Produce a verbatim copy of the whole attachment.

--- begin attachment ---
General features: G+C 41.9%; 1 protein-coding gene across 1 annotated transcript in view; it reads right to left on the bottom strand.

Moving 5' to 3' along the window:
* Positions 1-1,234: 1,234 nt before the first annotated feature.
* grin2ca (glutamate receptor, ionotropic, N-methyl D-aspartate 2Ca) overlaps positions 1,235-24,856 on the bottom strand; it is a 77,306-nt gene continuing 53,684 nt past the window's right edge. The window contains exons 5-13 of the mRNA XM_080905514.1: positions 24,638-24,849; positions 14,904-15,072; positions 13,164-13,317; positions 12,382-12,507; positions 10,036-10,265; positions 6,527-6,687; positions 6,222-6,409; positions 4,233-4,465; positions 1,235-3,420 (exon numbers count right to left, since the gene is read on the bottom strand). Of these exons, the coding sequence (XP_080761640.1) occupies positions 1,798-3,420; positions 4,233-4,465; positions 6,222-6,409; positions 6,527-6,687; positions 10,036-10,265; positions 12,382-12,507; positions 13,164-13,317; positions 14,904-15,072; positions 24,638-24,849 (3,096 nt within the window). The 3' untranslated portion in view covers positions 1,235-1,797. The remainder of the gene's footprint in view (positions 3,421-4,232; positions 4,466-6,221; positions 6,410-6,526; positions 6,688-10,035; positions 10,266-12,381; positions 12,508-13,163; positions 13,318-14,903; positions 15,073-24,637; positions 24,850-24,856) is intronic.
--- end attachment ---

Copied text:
General features: G+C 41.9%; 1 protein-coding gene across 1 annotated transcript in view; it reads right to left on the bottom strand.

Moving 5' to 3' along the window:
* Positions 1-1,234: 1,234 nt before the first annotated feature.
* grin2ca (glutamate receptor, ionotropic, N-methyl D-aspartate 2Ca) overlaps positions 1,235-24,856 on the bottom strand; it is a 77,306-nt gene continuing 53,684 nt past the window's right edge. The window contains exons 5-13 of the mRNA XM_080905514.1: positions 24,638-24,849; positions 14,904-15,072; positions 13,164-13,317; positions 12,382-12,507; positions 10,036-10,265; positions 6,527-6,687; positions 6,222-6,409; positions 4,233-4,465; positions 1,235-3,420 (exon numbers count right to left, since the gene is read on the bottom strand). Of these exons, the coding sequence (XP_080761640.1) occupies positions 1,798-3,420; positions 4,233-4,465; positions 6,222-6,409; positions 6,527-6,687; positions 10,036-10,265; positions 12,382-12,507; positions 13,164-13,317; positions 14,904-15,072; positions 24,638-24,849 (3,096 nt within the window). The 3' untranslated portion in view covers positions 1,235-1,797. The remainder of the gene's footprint in view (positions 3,421-4,232; positions 4,466-6,221; positions 6,410-6,526; positions 6,688-10,035; positions 10,266-12,381; positions 12,508-13,163; positions 13,318-14,903; positions 15,073-24,637; positions 24,850-24,856) is intronic.